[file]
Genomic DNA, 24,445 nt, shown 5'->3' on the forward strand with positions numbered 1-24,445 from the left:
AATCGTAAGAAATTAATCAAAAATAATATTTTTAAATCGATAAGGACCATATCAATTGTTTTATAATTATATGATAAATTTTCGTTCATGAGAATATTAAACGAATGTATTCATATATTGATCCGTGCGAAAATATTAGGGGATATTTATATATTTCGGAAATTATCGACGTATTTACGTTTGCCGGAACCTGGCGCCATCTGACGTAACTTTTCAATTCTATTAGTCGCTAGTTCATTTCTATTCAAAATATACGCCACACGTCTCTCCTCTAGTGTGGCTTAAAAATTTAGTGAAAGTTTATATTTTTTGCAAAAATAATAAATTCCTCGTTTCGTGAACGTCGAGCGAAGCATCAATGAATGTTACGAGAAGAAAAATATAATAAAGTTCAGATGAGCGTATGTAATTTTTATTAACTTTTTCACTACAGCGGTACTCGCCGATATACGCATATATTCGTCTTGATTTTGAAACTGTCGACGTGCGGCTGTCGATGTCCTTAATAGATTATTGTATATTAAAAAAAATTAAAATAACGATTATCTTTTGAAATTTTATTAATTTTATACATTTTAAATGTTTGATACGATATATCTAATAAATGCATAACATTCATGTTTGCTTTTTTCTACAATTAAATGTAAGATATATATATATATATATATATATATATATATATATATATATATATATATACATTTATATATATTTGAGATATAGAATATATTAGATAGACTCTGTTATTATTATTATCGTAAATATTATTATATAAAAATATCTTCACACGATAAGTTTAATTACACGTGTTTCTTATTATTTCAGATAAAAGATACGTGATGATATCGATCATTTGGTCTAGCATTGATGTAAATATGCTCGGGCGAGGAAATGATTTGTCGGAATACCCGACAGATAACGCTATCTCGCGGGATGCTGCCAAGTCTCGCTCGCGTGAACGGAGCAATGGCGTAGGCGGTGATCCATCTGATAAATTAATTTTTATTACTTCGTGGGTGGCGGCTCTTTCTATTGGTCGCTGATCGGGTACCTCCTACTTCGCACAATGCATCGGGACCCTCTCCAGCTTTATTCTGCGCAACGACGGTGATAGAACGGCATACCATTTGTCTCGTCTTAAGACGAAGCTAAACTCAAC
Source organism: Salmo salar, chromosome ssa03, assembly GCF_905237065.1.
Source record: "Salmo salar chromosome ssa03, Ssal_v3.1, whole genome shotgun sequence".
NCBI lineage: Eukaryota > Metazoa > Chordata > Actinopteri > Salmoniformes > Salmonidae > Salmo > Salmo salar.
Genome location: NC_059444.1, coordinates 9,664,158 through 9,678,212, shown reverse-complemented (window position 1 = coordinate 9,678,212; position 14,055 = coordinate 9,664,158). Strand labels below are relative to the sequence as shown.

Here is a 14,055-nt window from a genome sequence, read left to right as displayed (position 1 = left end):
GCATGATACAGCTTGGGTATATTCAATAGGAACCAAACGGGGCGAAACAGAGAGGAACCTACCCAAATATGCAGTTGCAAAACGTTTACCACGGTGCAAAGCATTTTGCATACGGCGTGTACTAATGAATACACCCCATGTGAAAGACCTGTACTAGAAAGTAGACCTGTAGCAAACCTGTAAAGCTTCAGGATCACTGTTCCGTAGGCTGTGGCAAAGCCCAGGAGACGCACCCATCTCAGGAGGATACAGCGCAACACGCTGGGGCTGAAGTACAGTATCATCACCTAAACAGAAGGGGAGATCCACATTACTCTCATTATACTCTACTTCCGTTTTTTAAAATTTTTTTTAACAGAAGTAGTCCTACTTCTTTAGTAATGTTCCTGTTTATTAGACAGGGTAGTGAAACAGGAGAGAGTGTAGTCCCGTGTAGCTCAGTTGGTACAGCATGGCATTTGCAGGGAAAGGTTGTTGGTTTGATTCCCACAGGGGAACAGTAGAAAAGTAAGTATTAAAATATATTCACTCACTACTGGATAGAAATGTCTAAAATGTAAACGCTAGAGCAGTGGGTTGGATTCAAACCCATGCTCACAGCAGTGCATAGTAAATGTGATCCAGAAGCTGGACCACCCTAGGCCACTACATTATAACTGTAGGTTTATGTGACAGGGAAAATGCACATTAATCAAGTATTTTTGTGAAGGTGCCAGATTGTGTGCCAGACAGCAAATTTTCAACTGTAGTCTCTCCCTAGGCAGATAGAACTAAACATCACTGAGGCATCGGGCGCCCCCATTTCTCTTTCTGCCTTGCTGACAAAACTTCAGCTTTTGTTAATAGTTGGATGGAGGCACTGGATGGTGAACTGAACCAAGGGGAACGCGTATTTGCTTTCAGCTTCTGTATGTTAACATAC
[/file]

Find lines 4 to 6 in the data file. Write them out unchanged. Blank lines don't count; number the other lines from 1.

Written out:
Source record: "Salmo salar chromosome ssa03, Ssal_v3.1, whole genome shotgun sequence".
NCBI lineage: Eukaryota > Metazoa > Chordata > Actinopteri > Salmoniformes > Salmonidae > Salmo > Salmo salar.
Genome location: NC_059444.1, coordinates 9,664,158 through 9,678,212, shown reverse-complemented (window position 1 = coordinate 9,678,212; position 14,055 = coordinate 9,664,158). Strand labels below are relative to the sequence as shown.